Ironically, drug makers often keep a relatively small fraction of the list price increases they take. Patients who are uninsured or under-insured may be out of pocket for these price hikes. But we can’t even argue that the price increases are plowed back into more research. They’re not.
Instead, drug manufacturers use rebates generated by the gap between their rising list and net prices to pay for preferred status on pharmacy benefits managers (PBM) formularies. Monopoly profits benefit every member of the drug supply chain, except the patients who most need access to affordable products. This includes diabetic patients in high deductible health plans who can find themselves paying list prices for these drugs that no one else pays.
As a result, we’ve heard frequent reports of patients rationing insulin, and in some cases dying because they can’t afford the injections they need to survive. These tragic stories aren’t isolated occurrences. And they’re not acceptable for a drug that’s nearly a century old.
The transition of biologics currently regulated under the FD&C Act to the PHSA will open the pathway to market for new insulin products that are biosimilar to, or interchangeable with, the legacy reference products.
Given our long experience regulating insulin products, and high interest among sponsors who are proposing to develop interchangeable insulins, we’re confident that interchangeable insulins – insulins that will be available for automatic substitution at the pharmacy level – will be attainable after the transition to deemed BLAs in March 2020.
I know that won’t be soon enough for patients that are suffering today, and don’t have secure access to needed medicines. We’re taking other steps to bring more competition to the market. And we’re encouraging sponsors that are developing new products to fashion these applications and development programs with an eye toward this new framework.
The drug industry argues that the high prices on truly innovative and transformative medicines help sustain the investment in these endeavors and support future cures. That’s only part of the story. Investment decisions are based on the total amount of cash flow return that an endeavor can generate. But equally if not more important are the profitability of these enterprises. And profitability – and the high margins enjoyed by the life science industry – isn’t just a function of the prices being charged. It’s also affected by the cost of these endeavors. If we can bring more certainty to these endeavors, and define development pathways that are more efficient, we can maintain the profitability – and in turn the incentives to invest – without relying on rising prices.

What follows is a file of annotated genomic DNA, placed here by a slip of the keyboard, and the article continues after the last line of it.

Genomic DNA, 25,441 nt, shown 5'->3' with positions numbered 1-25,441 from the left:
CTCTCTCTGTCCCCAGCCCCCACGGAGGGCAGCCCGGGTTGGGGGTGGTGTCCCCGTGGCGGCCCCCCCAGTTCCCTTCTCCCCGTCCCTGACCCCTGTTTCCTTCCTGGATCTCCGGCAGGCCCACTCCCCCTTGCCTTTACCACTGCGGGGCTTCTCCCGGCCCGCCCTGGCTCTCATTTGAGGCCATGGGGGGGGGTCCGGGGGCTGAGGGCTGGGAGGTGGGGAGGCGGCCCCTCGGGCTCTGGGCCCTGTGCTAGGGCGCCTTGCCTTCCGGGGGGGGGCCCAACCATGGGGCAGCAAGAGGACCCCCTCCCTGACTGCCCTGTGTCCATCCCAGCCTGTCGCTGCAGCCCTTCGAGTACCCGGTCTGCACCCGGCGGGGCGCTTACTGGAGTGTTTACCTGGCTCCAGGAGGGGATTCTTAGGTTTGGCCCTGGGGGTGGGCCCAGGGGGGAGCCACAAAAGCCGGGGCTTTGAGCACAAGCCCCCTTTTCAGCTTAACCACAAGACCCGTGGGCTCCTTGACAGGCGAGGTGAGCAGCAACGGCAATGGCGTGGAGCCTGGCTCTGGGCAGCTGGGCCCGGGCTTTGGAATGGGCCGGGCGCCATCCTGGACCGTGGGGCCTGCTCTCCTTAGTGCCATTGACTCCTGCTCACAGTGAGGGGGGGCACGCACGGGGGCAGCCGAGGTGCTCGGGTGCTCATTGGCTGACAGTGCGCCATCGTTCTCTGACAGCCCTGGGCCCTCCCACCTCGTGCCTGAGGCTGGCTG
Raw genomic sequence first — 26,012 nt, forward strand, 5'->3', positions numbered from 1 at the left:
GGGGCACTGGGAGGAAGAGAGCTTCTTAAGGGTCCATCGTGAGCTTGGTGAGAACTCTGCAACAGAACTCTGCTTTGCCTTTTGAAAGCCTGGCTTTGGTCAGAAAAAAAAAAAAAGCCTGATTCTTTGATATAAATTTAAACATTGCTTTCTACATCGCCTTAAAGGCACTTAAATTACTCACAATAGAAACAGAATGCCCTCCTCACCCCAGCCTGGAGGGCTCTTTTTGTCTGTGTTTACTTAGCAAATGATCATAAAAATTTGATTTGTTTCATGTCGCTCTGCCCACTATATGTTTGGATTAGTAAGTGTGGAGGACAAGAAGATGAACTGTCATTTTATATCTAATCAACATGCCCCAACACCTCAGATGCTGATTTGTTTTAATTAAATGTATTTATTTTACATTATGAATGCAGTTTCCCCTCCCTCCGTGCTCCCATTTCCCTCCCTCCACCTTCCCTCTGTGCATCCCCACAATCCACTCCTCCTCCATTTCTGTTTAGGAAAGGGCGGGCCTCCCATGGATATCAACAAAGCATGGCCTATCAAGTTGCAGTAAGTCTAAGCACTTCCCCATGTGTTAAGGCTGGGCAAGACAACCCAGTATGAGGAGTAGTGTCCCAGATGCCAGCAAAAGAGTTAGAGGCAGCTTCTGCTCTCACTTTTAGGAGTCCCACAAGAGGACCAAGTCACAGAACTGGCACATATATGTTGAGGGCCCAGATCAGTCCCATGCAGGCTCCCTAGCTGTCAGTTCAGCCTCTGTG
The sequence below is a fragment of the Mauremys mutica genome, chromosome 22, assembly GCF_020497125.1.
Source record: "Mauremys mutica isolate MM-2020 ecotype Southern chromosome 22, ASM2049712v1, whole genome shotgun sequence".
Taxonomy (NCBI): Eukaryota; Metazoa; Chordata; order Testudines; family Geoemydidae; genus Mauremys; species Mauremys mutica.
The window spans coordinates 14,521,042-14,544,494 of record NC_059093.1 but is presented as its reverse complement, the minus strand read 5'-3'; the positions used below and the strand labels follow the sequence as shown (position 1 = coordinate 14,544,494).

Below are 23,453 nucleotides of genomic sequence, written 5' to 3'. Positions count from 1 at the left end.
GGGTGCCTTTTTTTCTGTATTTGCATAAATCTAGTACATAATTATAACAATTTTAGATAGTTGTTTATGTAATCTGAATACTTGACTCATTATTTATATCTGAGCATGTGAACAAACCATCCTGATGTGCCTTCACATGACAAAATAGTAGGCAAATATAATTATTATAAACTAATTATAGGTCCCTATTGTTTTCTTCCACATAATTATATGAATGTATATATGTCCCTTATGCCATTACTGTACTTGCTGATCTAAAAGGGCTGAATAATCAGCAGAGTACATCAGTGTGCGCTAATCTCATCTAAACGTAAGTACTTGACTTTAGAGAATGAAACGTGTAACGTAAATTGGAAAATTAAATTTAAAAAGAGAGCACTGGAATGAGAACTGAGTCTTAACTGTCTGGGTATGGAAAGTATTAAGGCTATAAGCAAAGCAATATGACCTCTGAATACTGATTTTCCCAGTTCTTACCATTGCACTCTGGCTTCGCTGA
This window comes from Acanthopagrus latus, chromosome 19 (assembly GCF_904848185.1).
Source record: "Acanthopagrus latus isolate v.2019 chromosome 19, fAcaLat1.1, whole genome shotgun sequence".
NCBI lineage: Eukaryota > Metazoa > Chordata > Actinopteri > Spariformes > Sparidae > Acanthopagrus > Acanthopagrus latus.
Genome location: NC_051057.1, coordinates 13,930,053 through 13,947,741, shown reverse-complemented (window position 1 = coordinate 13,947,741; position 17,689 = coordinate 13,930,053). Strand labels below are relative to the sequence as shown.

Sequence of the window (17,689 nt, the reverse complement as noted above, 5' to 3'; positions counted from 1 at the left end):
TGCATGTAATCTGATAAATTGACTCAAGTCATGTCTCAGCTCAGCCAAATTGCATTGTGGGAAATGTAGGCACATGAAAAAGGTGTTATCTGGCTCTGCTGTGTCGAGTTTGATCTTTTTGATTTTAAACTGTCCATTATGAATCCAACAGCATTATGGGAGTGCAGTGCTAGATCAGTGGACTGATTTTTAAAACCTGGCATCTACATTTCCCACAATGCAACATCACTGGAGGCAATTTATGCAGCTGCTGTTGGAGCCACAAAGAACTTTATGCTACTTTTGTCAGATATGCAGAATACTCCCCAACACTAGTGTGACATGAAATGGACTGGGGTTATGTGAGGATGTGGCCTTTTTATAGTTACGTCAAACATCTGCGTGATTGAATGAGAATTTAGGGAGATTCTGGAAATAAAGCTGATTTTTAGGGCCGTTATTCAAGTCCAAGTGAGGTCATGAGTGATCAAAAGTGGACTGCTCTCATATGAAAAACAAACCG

This is how efficient regulation – and clear guidance that helps reduce costs by reducing uncertainty – can allow research and development to remain constant even while prices of innovative products fall. That’s where we should be focused. When stakeholders are focusing inordinate time and energy protecting monopoly rents on legacy products through restrictive rebating and contracting practices, they lose focus on truly innovative development programs. Everyone loses in the long run. Especially patients. Through this myopic lens, a stagnating present seems more attractive than an innovative, but challenging future.
Responsible risk taking is at the heart of the innovative process. It’s a passion for innovation that still thrives in many companies, who know that the most serious threat to the industry’s long-term health is the public’s sense that the social contract between the quests of innovators and the needs of patients has been breached by greed or apathy.
I’m optimistic that the abiding faith of those who make their living probing science and developing new medicines will remain innovation, access and the advance of public health. I’m optimistic about the many promising technologies – including regenerative cell and gene-based therapeutics – that have the potential to transform once intractable ailments, including diabetes. But these aspirations need to be married to smart policy that puts appropriate guardrails on these endeavors to steer them down the most productive lanes. I’m committed to those policies.
The FDA, an agency within the U.S. Department of Health and Human Services, protects the public health by assuring the safety, effectiveness, and security of human and veterinary drugs, vaccines and other biological products for human use, and medical devices. The agency also is responsible for the safety and security of our nation’s food supply, cosmetics, dietary supplements, products that give off electronic radiation, and for regulating tobacco products.
- Lyndsay Meyer